womens winter hats with brims
womens winter hats with a brim
womens winter hats with brim
ladies winter hats with brim
women s winter knit hat with brim
Style Guide: How to Pick the Best Winter Hats for Women
Admit it, ladies. When temperatures drop and the cold weather sets in, that’s when your style quotient heats up with loads of layering and carefully curated accessories. Just like a cozy scarf, cashmere sweater, and statement coat are winter wardrobe essentials, a fabulous winter hat is a must.
Fortunately, there are plenty of fashionable options for any situation or setting. Find out what to look for in a winter hat, plus shop the hottest looks so that even when the weather is drab, you’ll always look fab.
Winter Hat Tips
Choosing the best winter hat is more than just finding one that fits. Follow these few easy steps to successfully pull off your winter headwear.
Find Fabric With Flair
You deserve some credit for dealing with such harsh weather. Look for hats in luxe fabrics such as cashmere or fine merino wool. Pay attention to mixed textures such as sheepskin or faux fur lining for added glamour and warmth.
Play With Proportion
When it comes to picking a winter hat, don’t be afraid to try something new on for size. But that doesn’t mean wearing the wrong size — consult our hat sizing guide to make sure you have the perfect fit. If you usually wear a close-fitting cuff beanie covering your ears, try a slouchy beanie worn above your ears. Or if you tend to favor short-brim hats, give a wide-brim topper a chance. Remember, it’s just a hat, not a tattoo.
Get Creative With Color
If you typically opt for basic black or other neutral tones, consider pushing your palette to try new things. Perhaps wear a bright orange pom-pom hat to add a pop of color to an otherwise monochromatic look.
Womens Winter Hat Styles
The weather outside is frightful, but these stylish winter hats are so delightful. Shop these top picks then peruse our wide selection of womens wool hats.
Probably the most popular winter hat style that comes in virtually every shape, color, and fabric, a beanie is an absolute must in every woman’s winter hat wardrobe. Universally flattering for petite to large frames and versatile enough for multiple occasions, beanies can be as serious or playful as you want.
For a fun take on this warm hat must-have, try a ribbed pom-pom beanie with your favorite cowl neck sweater. For a touch of luxury, treat yourself to warm beanie in cashmere or merino wool. Or try a chunky knit beanie to take advantage of the excellent insulation it provides.
Much like beanies, berets are soft, brimless hats that are flattering on all women. Often made of wool, crocheted cotton, or acrylic, berets make a good winter hat for the most part. However, unlike beanies, they don’t cover the ears. That’s why it’s a good idea to compensate with a chunky knit scarf or faux fur collar to keep yourself warm.
There really is no wrong way to wear this iconic French chapeau, so try different angles — tilt it to one side, center it on your head, or experiment wearing it backwards. Finish off a stretch cable-knit sweater, plaid skirt, tweed coat, and black leggings for a fun day-to-night look that will work at the office or out with friends. Our recommendation: Pittsburgh by Scala. This true basque beret is made in France, making it as “authentique” as they come.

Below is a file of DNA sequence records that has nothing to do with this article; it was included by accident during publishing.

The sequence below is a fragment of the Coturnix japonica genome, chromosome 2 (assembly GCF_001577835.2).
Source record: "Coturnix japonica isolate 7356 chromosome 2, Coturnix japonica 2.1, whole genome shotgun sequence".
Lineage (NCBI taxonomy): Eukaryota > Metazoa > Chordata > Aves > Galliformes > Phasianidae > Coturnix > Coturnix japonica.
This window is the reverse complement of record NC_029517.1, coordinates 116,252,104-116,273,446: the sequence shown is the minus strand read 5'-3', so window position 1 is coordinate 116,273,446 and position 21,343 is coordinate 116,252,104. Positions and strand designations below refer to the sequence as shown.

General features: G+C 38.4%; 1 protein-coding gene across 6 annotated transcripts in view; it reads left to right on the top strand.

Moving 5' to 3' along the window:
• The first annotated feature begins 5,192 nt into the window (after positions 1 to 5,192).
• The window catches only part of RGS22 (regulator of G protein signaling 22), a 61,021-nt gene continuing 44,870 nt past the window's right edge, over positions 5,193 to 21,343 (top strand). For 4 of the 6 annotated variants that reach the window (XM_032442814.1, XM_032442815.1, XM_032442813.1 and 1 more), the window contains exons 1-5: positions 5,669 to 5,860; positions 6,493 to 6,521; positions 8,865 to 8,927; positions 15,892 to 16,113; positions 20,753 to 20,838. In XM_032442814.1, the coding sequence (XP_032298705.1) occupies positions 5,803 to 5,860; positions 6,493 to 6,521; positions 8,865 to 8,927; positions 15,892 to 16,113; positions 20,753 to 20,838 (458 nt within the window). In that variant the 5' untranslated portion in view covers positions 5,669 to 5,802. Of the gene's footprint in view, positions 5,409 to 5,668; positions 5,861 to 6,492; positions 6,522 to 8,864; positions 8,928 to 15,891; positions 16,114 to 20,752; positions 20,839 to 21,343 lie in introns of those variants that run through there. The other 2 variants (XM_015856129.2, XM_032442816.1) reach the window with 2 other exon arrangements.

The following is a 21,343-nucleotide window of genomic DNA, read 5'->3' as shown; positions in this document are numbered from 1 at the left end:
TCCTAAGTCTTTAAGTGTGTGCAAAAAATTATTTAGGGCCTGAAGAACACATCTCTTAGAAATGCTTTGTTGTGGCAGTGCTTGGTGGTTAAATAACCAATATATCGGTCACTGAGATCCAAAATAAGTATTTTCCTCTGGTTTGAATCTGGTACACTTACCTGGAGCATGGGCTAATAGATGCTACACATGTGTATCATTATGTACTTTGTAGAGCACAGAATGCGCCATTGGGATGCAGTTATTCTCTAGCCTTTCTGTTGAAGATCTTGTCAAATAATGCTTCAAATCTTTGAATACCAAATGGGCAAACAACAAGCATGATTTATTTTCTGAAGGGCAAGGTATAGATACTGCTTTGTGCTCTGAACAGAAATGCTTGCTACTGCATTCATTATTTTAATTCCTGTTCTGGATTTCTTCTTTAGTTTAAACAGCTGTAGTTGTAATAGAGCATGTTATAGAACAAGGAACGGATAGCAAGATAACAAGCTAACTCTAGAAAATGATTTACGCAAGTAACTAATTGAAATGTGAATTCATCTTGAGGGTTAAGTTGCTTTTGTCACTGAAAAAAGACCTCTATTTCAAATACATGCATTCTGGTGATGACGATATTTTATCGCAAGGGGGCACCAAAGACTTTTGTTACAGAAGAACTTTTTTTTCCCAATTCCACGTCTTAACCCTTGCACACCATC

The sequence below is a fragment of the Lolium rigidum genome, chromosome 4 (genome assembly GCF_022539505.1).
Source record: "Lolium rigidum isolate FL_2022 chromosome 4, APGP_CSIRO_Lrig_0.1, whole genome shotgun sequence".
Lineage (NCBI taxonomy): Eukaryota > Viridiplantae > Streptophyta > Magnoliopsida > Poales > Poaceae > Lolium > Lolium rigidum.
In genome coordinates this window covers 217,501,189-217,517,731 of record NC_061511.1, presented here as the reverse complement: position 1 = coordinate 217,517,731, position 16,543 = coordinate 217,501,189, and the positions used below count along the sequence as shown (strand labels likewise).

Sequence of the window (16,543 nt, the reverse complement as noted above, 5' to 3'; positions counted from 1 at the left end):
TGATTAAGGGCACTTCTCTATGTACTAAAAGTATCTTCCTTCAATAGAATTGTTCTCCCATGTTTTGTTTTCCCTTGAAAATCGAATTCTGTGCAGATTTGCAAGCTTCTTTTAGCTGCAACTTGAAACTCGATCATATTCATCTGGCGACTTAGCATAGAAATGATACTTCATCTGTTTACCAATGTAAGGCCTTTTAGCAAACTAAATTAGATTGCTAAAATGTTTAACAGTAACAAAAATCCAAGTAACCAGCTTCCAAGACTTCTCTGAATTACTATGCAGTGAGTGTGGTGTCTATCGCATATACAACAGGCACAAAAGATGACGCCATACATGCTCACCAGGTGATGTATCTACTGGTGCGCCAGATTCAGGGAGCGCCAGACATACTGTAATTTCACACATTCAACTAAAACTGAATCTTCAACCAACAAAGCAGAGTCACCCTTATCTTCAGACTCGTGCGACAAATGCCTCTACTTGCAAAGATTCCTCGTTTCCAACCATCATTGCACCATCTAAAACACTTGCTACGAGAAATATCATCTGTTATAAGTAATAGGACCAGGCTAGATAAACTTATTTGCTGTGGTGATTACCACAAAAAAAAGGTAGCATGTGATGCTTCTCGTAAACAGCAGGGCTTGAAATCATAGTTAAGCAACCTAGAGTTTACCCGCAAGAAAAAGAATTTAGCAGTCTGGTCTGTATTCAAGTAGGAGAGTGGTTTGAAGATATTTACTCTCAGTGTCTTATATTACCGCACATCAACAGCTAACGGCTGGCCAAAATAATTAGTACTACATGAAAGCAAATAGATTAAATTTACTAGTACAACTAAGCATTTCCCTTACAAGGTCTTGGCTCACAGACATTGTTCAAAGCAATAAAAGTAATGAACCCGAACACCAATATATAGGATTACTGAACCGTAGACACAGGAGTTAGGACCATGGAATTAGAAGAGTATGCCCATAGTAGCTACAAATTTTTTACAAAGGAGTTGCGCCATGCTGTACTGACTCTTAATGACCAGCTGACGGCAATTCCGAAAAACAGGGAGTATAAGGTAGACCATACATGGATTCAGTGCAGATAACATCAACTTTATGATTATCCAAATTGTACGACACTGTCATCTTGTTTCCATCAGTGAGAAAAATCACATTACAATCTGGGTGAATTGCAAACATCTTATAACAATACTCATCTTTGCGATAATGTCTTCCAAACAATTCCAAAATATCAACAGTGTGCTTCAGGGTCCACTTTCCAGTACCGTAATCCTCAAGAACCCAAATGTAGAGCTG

For winter weather accessorizing, you can’t go wrong with a classic wool felt fedora. (If you’ve heard otherwise, that’s all the fault of the trilby hat. Take a look at our guide detailing the difference between a fedora vs. trilby and you’ll know what’s up.) With its soft brim, center crease, and signature pinches on each side, a fedora will instantly zhoosh up any outfit.
Combine a floppy fedora with a pair of leggings, oversized sweater, and cozy winter boots for a stylish daytime look. Or pair a wide-brim fedora with a plush coat, dress, and knee-high boots for a glammed up night on the town.
There’s nothing like an aviator hat to say winter has arrived. Also known as a trapper hat or an ushanka (“ear flap hat” in Russian), an aviator hat is noted for its two ear flaps that can either be left hanging or folded back and tied up.
Although these cold-weather hats are often made from real animal fur, like the Whistler by Stetson, there’s no reason not to go cruelty-free with a faux fur version, like the Florent by Scala, that will keep you just as warm and toasty.
Sure, an aviator hat can be an acquired taste (especially when worn with the ear flaps down), but they are phenomenal head warmers. Tie back the ear flaps for a more streamlined look and pair it with a faux mink jacket, ribbed turtleneck, and dark-wash denim.
Surprised to see a baseball hat make the list? Yeah, thought you might be. But wearing this ultra-casual classic can actually be quite chic if you choose the right fabric, color, and style.
Whether it’s a snapback, strapback, or fitted ball cap, look for cold-weather fabrications such as cashmere, wool blends, or crushed velvet to keep your head warm. Consider rich jewel tones — wine, emerald, indigo, aubergine — to give your entire ensemble a sense of laidback luxe. Or simply wear your ball cap with a puffer jacket from Patagonia or The North Face for a fuss-free day in the snow.
When fighting the cold weather without sacrificing your fashion sense is a must, a winter hat is just what you need. With so many options ranging from anything-but-basic beanies to fabulous fedoras and other winter-approved headwear, the key is knowing what best suits the situation and your personality.
Whatever you decide, womens winter hats have plenty to offer when it comes to style and substance. Be sure to shop our full selection of womens wool hats and felt hats and you’ll be ready to fight the chill in style.
Winter Hat Guide for Women
Once upon a time, a woman was not considered “dressed” unless she wore a hat.
Today, hats have largely fallen out of fashion – except when then the weather calls for it. When temperatures dip and you need to bundle up, a hat becomes a necessity. While you can go hatless – as many people do – you’ll be more comfortable and last longer outside if you’re covered from head to foot.